Tuesday we went to Giants' Causeway, a place noted for its polygonal columnar basalt (like that of Staffa in the Hebrides), on the coast of County Antrim. It is a much ballyhooed and successful tourist attraction (though here again the visitors' center had been burned); but it seemed a little silly to have driven so far into Northern Ireland for scenery when we had finer right within walking distance. Nor am I much impressed by the alleged mythic significance of the place, which I suspect of being cooked up or warmed over for purposes of tourism. The story turns Finn mac Cumhail (here "Finn McCool") into a fairy-tale giant. The twelfth-century Tales of the Elders of Ireland (Acallam na Senórach) admittedly notes that when the last survivors of the fían met with St. Patrick and his men, "the tallest of the clerics came only to the waist or shoulder-tops of these great men, who were already sitting down" (trans. Ann Dooley and Harry Roe, Oxford U.P., 1999, p. 5; compare the account of Sigurd's stature in the Volsungasaga). Still, making Finn a fairy-tale giant strikes me as infantilizing Irish myth, possibly as part of the standard rationale for subjugating any group: "They're just like children."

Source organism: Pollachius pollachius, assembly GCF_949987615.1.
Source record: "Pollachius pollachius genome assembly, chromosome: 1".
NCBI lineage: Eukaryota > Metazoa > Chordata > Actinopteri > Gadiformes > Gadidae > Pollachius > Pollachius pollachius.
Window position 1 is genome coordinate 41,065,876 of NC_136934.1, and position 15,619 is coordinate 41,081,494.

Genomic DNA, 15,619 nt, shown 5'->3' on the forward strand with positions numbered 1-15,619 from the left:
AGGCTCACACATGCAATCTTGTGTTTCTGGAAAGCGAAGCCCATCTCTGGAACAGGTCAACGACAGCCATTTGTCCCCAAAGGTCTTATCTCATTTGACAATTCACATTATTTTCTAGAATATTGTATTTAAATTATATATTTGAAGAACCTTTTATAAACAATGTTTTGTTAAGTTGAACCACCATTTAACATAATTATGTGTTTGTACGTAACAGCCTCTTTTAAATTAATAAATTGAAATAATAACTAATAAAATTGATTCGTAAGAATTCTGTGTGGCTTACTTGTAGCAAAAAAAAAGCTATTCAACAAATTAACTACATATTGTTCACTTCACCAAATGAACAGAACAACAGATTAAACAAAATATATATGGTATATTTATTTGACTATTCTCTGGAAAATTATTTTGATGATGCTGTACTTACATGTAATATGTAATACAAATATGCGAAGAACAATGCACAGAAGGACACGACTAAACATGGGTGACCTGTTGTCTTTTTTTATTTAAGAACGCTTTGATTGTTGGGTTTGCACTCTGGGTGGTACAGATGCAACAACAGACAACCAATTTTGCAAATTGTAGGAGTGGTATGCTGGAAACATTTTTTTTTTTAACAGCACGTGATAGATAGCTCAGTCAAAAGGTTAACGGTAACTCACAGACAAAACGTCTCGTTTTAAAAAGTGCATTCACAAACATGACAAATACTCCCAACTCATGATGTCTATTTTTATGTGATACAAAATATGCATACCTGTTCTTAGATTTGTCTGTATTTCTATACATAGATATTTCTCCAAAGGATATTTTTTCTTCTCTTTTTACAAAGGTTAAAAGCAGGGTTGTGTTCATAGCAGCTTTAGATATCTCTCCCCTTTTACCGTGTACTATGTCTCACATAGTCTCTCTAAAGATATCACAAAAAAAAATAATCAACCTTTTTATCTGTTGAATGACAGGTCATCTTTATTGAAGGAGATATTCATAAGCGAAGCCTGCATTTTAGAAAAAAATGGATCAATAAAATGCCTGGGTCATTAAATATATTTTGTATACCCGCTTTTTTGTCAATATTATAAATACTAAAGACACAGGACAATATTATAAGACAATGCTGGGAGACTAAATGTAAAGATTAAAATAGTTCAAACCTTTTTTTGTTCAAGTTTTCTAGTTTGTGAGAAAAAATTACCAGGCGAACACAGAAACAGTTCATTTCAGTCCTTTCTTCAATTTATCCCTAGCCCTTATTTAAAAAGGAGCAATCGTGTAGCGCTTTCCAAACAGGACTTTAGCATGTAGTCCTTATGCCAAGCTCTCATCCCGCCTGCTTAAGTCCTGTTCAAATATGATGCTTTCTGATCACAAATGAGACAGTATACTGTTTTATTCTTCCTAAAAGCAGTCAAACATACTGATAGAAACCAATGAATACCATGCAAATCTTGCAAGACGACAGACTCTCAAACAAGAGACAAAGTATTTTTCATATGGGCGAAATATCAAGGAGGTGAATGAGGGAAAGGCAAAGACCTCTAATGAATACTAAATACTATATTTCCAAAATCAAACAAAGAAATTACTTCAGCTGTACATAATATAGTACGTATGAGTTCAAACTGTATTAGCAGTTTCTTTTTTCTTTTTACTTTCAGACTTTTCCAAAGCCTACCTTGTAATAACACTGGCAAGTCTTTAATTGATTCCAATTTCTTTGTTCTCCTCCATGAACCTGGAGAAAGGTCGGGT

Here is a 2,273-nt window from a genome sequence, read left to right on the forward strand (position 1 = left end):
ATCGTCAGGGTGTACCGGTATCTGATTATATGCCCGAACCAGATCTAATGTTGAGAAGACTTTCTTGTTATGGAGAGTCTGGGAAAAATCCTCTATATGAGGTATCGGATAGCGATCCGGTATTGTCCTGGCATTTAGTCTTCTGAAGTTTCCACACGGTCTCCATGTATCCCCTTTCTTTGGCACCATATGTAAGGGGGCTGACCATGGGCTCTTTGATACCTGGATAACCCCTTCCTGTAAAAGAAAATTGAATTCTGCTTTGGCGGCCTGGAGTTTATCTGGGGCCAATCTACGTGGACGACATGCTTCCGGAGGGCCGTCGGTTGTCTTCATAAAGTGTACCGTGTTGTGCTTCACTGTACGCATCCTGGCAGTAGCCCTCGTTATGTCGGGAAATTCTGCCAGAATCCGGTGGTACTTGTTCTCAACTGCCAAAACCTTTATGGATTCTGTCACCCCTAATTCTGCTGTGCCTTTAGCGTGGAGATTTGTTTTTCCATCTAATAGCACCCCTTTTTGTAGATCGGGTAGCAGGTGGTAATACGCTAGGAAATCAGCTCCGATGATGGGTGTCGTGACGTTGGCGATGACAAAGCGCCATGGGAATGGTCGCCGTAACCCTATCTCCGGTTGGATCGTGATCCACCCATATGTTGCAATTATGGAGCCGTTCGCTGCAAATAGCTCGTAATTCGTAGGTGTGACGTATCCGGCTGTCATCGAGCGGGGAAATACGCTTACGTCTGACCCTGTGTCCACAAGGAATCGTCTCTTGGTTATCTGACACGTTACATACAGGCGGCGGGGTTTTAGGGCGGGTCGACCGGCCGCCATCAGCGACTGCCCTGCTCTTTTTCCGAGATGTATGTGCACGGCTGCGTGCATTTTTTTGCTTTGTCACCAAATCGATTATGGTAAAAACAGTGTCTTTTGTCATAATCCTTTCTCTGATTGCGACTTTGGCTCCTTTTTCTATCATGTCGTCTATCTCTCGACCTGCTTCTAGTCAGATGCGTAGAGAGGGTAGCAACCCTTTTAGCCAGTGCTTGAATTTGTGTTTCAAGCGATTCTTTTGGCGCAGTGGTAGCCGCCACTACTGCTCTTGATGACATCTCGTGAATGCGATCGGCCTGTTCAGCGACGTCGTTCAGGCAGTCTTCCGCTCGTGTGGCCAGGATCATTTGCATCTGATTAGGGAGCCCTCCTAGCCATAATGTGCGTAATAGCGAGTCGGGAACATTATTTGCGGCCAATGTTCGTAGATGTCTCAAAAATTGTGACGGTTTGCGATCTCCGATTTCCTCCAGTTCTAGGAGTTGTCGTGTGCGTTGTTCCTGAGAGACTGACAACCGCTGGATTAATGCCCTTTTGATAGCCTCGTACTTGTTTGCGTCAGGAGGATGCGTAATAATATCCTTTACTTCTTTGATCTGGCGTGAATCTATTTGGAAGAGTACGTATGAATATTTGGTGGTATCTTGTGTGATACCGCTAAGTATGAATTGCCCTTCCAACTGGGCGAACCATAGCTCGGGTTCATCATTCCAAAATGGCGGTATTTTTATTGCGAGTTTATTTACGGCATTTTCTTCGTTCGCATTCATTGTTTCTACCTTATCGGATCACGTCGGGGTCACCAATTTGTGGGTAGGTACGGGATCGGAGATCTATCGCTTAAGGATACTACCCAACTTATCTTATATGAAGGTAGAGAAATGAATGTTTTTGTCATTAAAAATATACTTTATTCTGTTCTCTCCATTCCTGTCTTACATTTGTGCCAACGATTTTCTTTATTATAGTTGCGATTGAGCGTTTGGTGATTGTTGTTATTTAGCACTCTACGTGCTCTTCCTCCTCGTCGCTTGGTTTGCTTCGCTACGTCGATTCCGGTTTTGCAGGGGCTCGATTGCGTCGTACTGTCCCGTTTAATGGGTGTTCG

Speaking of children, though, our three enjoyed climbing around on the columns as you can see. I could have wished that Trevor had more deeply pondered the significance of the ambulances that had overtaken us as we were driving to this point. The scene to which they had been called was not twenty yards from where he is standing in the photo.
Wednesday afternoon I dropped Stas and the children off at Five Fingers Strand while I went on to Carndonagh to try (in vain, as in Derry Monday) to upload the northern installments of this journal. The children's afternoon, playing on the dunes, appears to have been more successful than mine; but I'll try again today (Thursday).